NationalsAug 16 2017

Employment law must be clearer to work

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Employment law must be clearer to work
ByPeter Done

Q: There has been a huge amount of media attention about the Taylor Review. What are key things from the review I need to know about?

A: The Conservative government tasked Matthew Taylor, from the Royal Society of Arts, with reviewing modern employment practices. The review was aimed at assessing how the legislation applied to new forms of working while garnering views from employers and workers about the current regime. Along with seven key recommendations for good work, the Taylor Review contains many proposals concerning the future of employment law in key areas. 

The review made recommendations regarding the future of employment status. This is an area of employment law that is seen as uncertain and ambiguous, and many employers struggle with applying the status tests. Since becoming more prolific due to the ‘gig economy’, Mr Taylor recommends that the government should make the legislation clearer and use secondary legislation to increase certainty.

The review goes further and suggests renaming the status of ‘worker’ to ‘dependent contractor’. In Mr Taylor’s opinion, worker is commonly misapplied and this new name will help determine which workers are controlled and supervised by a business. Dependent contractors should receive worker's rights, such as holiday pay and rest breaks, and should be paid an average of 120 per cent of the national minimum wage based on their output. 

Flexible working has also been placed under the spotlight in recent years, especially due to the substantial growth in zero-hours contracts. The review did not go as far as the Labour Party’s pledge to ban these contracts, but suggested that a statutory right for zero hours workers to request a guaranteed hours contract should be introduced once they have been in a role for 12 hours. The starting point for hours under these contracts would be based on an average of their weekly hours over this 12-month period. A similar statutory right to request a direct contract of employment from a hirer after being engaged with them for 12 months was also proposed for agency workers. The review suggested these requests should be considered in a reasonable manner.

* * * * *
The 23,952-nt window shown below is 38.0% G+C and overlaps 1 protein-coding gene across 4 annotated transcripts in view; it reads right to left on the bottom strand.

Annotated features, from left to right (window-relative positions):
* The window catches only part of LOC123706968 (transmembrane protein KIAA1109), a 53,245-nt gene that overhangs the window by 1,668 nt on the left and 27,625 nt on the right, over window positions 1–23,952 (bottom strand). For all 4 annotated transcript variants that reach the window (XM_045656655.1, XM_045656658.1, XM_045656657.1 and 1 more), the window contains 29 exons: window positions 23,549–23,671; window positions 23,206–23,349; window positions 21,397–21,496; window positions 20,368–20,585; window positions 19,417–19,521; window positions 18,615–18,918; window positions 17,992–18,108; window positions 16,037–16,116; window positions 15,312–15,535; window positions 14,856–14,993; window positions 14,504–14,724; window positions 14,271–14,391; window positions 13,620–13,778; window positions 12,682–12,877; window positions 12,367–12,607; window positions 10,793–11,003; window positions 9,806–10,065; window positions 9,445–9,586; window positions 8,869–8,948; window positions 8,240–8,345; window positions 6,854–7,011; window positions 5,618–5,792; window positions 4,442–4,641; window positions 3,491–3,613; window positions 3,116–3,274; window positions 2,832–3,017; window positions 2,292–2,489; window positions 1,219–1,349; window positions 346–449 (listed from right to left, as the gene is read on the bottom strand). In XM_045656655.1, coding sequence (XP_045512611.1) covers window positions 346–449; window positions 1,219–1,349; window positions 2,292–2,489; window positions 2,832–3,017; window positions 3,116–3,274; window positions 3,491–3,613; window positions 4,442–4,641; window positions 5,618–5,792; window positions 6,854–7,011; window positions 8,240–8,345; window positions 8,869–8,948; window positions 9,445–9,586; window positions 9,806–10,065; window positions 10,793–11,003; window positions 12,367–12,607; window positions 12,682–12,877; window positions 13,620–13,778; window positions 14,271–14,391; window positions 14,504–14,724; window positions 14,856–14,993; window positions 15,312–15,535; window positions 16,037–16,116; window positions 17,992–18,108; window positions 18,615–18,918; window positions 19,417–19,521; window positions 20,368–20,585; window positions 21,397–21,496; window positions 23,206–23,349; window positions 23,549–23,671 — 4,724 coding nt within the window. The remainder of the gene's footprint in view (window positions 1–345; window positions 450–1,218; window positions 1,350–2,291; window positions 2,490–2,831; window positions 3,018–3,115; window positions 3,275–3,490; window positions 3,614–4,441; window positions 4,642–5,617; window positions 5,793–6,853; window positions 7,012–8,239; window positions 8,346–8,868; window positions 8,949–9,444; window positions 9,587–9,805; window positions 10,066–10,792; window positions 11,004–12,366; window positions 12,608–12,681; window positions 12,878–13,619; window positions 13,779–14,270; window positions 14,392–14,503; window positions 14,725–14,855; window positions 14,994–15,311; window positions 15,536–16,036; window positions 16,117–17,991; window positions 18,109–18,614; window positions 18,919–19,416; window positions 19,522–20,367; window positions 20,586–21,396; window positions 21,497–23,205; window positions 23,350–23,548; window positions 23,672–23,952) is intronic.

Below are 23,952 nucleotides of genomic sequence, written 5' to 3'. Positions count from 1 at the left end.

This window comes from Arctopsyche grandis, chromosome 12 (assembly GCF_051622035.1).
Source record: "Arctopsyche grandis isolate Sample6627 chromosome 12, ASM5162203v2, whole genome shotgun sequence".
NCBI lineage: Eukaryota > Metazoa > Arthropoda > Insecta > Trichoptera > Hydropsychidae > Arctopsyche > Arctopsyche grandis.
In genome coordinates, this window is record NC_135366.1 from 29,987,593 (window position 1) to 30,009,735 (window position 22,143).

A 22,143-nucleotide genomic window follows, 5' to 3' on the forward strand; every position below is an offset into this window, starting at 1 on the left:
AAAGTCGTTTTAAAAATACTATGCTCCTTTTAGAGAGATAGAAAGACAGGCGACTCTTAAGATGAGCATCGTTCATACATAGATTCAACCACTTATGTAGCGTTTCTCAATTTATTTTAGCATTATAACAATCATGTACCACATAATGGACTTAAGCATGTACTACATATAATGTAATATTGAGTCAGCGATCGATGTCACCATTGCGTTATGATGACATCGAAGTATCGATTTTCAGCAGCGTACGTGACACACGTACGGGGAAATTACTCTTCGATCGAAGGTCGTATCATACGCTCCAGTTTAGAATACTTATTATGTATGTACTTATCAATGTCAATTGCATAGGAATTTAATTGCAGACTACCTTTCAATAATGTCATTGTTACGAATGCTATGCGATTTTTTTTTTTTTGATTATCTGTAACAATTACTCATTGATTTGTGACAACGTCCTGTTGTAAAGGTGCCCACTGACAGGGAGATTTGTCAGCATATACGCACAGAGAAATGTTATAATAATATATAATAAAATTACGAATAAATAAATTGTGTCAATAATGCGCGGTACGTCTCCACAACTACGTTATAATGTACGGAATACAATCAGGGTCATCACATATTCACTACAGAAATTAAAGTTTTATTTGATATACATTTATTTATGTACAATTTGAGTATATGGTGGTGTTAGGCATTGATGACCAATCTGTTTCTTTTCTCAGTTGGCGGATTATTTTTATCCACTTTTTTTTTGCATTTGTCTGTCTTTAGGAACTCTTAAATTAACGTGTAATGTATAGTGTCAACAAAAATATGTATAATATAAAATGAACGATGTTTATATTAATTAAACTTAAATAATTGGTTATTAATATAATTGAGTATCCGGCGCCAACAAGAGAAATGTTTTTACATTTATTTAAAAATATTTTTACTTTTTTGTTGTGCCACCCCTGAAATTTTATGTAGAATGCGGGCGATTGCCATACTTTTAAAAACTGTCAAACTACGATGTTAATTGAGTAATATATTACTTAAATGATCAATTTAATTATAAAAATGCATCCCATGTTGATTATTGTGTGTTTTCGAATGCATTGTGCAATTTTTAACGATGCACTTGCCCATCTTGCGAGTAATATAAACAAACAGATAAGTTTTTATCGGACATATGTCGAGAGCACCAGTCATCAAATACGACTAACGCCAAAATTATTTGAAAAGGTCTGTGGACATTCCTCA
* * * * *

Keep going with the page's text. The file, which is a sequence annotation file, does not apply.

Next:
The Taylor Review reiterates that clarity of rights is only beneficial when workers can enforce these. As such, it recommends that a free, expedited tribunal process is introduced to determine employment status issues. It also proposes reversing the burden of proof in these cases, so in the future, it will be for the employer to prove that the worker is not on an dependent contract, for example.

Peter Done is managing director of Peninsula